Nine Nobel Peace Prize winners are speaking out against a new NBC competition series they say treats military manoeuvres like athletic events.
Archbishop Desmond Tutu and the other Nobel Peace laureates have protested in an open letter that the show, Stars Earn Stripes, glorifies war and armed violence.
"It is our belief that this program pays homage to no one anywhere and continues and expands on an inglorious tradition of glorifying war and armed violence.
"Real war is down in the dirt deadly. People — military and civilians — die in ways that are anything but entertaining," the letter said.
Tutu who won his Nobel in 1984 for efforts to end apartheid in South Africa, was joined in the letter by American anti-landmines campaigner Jody Williams, Mairead Maguire and Betty Williams of Northern Ireland, former East Timor President Jose Manuel Ramos-Horta, Argentine artist Adolfo Perez Esquivel, Rigoberta Menchu Tum of Guatemala and Iranian lawyer Dr. Shirin Ebadi.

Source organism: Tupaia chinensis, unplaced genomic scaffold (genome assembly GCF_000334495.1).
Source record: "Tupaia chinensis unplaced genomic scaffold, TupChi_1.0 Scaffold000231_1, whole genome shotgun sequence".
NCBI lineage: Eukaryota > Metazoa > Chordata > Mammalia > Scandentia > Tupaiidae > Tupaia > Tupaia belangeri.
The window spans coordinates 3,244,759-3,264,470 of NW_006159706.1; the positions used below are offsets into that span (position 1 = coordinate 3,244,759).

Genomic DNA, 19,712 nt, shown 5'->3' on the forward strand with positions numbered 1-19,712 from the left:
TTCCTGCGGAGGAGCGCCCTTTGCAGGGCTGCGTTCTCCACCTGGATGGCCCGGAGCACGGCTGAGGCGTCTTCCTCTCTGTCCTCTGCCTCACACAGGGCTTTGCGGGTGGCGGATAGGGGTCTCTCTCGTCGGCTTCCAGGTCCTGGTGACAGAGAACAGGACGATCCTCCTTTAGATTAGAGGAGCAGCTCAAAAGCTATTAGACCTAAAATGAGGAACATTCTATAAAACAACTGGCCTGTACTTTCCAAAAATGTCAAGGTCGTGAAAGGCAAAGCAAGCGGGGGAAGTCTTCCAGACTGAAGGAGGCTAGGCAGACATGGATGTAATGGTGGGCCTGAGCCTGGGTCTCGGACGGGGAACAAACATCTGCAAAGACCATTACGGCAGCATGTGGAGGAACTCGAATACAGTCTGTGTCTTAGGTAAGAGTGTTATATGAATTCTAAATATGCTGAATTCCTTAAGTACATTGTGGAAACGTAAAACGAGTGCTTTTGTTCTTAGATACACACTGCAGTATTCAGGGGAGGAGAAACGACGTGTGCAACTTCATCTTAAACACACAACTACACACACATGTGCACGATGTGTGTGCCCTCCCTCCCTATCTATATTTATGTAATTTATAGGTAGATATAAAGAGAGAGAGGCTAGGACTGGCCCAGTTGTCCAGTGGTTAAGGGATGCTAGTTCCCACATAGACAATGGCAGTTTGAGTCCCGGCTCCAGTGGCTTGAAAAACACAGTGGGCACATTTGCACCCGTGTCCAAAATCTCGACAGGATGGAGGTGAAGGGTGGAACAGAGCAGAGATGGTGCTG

The series premiered on NBC on Monday night. It pairs celebrity participants such as singer Nick Lachey and politician Sarah Palin's husband Todd with U.S. military personnel for simulated military challenges.
The letter calling for an end to the show was sent Monday to NBC boss Robert Greenblatt and others connected with the show.
NBC issued a statement denying that Stars Earn Stripes glorifies war.
"Stars Earn Stripes is about thanking the young Americans who are in harm's way every day. This show is not a glorification of war but a glorification of service," the network said.